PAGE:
Mental health has carried a stigma for centuries. Now, finally, we are recognising that our emotional wellbeing needs as much attention and care as our physical health, particularly in an age when competition is rampant and technology is bringing a relentless stream of new and unfamiliar challenges – particularly for teenagers who are already dealing with massive changes in their lives.

Prince Harry has been one of the main players in raising awareness on this previously taboo subject that has left many to suffer alone, too embarrassed and ashamed to reach out and ask for help.

His experience of walking behind Princess Diana’s coffin aged 12 with the eyes of the world upon him and maintaining a stiff upper lip led to a troubled and often head-line grabbing youth. “I don’t think any child should be asked to do that under any circumstances,” he told Newsweek magazine.

He also explained to Bryony Gordon for her Mad World series on mental health, “My way of dealing with it was, yeah, sticking my head in the sand, refusing to ever think  about my mum because why would that help, it’s only going to make you sad. It’s not going to bring her back.”

 

Eventually, Harry went into therapy on his brother Prince William’s advice. Subsequently, the royal duo started the charity Heads Together along with Prince William’s wife Kate, the Duchess of Cambridge, to try to “normalise the conversation”. And this year, Harry has joined forces with Oprah Winfrey for a new documentary series that aims to inspire viewers to have an honest conversation about the challenges we face.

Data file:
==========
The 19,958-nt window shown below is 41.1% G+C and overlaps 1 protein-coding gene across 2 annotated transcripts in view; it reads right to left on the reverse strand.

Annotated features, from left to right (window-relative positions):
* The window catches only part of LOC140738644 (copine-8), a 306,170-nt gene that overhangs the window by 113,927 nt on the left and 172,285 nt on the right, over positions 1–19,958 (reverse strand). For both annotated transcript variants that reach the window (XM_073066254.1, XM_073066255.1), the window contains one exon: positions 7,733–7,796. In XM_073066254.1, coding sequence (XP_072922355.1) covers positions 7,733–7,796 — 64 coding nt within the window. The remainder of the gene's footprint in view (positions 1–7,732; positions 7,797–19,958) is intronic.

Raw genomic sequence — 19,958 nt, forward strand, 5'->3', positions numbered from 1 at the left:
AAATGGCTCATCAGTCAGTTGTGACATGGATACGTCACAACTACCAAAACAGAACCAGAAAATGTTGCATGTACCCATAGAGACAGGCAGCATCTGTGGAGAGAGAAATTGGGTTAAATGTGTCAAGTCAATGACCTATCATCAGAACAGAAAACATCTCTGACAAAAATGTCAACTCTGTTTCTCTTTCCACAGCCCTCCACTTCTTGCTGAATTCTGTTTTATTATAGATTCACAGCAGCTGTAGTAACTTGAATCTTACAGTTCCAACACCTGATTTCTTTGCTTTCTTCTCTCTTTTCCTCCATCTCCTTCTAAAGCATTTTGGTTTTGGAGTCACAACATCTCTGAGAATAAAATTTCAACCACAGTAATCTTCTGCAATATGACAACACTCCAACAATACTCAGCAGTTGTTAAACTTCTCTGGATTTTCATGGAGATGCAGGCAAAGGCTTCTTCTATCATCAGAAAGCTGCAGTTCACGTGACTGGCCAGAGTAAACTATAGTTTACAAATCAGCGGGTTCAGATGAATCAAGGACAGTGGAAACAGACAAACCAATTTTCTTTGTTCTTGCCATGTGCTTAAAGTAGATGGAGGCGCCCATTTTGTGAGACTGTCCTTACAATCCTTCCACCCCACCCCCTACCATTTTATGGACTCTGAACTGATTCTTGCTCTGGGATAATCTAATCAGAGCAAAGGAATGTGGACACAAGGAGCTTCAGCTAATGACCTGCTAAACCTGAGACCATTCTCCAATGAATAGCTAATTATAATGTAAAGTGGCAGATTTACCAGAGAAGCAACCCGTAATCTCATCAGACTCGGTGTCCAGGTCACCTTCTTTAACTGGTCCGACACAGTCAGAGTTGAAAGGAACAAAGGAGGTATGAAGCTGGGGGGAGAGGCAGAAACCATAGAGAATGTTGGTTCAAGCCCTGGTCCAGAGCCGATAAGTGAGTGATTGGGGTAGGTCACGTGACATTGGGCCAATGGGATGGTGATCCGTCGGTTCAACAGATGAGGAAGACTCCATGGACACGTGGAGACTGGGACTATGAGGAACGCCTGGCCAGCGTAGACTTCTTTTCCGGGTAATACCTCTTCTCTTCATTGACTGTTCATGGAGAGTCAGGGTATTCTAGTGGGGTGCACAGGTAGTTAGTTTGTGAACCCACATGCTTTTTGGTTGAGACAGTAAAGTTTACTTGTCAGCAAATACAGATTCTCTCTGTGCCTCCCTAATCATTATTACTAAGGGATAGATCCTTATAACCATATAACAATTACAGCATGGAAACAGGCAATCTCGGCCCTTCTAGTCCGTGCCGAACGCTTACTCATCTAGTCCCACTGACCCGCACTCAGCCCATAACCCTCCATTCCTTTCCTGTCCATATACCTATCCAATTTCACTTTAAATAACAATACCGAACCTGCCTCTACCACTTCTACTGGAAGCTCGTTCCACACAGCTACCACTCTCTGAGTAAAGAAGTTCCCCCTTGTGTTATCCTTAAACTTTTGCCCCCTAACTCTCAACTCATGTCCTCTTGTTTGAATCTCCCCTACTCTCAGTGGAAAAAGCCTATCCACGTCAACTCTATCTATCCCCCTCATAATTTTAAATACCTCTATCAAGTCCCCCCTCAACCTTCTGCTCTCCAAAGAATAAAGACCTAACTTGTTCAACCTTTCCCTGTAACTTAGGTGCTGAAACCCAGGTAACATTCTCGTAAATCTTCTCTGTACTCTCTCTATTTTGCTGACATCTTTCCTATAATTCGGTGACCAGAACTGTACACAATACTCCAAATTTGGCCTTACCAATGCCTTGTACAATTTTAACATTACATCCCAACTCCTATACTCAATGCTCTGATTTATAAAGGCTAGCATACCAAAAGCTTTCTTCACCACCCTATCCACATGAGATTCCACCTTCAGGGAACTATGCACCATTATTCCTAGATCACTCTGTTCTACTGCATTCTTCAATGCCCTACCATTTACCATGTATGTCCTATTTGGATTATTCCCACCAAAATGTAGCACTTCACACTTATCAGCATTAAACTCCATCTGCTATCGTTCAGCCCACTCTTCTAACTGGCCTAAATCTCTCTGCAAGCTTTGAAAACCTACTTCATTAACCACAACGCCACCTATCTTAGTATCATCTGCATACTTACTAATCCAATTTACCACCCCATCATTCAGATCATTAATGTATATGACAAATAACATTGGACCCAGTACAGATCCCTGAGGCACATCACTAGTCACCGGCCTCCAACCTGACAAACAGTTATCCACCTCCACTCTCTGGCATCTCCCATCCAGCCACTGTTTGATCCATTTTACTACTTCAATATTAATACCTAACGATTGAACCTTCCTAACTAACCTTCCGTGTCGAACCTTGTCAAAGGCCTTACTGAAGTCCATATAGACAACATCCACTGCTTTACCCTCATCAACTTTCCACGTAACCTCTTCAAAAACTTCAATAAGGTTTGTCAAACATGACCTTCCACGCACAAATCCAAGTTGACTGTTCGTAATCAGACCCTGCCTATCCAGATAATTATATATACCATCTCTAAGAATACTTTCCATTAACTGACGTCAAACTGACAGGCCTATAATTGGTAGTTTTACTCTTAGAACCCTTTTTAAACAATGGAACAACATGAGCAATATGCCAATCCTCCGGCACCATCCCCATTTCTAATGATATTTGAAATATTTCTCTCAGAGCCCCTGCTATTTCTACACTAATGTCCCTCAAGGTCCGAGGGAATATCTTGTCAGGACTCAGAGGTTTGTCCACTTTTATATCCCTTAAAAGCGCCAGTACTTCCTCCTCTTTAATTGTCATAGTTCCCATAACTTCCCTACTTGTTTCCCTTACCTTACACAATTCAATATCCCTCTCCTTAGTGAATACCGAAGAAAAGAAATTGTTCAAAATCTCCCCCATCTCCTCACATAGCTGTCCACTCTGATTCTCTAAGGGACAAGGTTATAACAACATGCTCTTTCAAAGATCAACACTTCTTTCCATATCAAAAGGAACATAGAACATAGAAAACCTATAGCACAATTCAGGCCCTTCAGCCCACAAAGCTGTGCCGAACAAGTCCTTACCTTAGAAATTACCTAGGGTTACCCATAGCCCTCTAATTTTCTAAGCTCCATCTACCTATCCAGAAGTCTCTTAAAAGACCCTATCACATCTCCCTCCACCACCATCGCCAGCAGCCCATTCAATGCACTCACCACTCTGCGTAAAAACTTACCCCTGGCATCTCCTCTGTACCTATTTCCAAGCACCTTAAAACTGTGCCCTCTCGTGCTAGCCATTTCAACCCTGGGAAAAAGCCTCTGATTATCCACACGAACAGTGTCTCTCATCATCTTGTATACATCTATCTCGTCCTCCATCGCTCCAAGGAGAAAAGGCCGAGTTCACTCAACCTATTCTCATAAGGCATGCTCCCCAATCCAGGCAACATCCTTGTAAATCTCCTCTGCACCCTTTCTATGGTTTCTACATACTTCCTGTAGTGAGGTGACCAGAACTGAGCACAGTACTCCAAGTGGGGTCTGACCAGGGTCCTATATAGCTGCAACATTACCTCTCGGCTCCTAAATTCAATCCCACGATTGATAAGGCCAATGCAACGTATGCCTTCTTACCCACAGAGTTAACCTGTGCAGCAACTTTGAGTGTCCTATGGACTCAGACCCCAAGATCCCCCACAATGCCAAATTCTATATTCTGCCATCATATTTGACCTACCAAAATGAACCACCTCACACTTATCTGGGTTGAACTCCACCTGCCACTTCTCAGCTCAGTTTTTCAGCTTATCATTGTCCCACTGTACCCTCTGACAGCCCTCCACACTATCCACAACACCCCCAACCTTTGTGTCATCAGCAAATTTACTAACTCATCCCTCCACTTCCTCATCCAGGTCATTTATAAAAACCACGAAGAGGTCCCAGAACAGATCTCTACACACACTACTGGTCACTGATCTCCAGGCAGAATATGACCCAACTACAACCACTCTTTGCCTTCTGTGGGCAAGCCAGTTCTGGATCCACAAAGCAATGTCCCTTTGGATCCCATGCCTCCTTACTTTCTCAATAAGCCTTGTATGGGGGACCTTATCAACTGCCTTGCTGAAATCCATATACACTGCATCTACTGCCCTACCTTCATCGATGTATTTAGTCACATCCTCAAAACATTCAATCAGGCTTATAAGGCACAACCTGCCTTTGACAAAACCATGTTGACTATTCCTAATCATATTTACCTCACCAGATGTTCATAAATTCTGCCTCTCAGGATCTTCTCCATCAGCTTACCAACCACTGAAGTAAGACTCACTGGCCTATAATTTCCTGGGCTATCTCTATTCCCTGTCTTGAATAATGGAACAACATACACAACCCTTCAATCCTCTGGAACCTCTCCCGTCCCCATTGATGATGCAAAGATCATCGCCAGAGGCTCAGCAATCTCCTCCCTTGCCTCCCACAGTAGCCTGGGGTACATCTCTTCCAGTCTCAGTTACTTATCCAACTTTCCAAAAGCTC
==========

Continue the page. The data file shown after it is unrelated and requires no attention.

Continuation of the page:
It is a conversation that June Donnan, the Deputy Headteacher of King’s College School, La Moraleja, Madrid, has been holding for some time now. As the first Youth Mental Health First Aid course trainer in Spain, June has managed to impart her knowledge to at least 80 of her colleagues at King’s. “Having 80 trained staff is very different from having one psychologist in the schools, who may not pick up on the day-to-day issues,” she says.

Several years ago, June introduced the Pupil Voice wellbeing program to Kings that offers students a voice via a handful of Wellbeing Ambassadors who try to create a sense of wellbeing in the school. One of the target areas was stress and students were taught to use ‘stress buckets’ with taps to release stress if they became blocked.

“We talk about coping strategies and strategies that are less helpful and we try to get the students to recognise issues and develop their own ways of coping,” says June.

This term, June schooled two groups of Sixth Form students in King’s College Soto de Viñuelas in mental health awareness, a half-day work

shop that was over-subscribed and repeated due to demand.

“People are talking more about mental health issues in general,” says June. “And, because of the training that has been going on over the past few years at King’s, it has become a topic that is more openly discussed here. There are so many different issues facing young people today such as body image, social media, exam pressure, parental pressure. The course helps the students to become more aware of their own mental health and gives them the knowledge to deal with it.”

Though June’s student workshop is no more than an introduction to a subject that affects us all, it is an important step to becoming what author and research professor at Houston University Brené Brown might call “a wholehearted person”, someone she describes as having the courage to be imperfect and the compassion to be kind to themselves first; a person who is willing to let go of who they thought they should be in order to be who they are.

Heather Galloway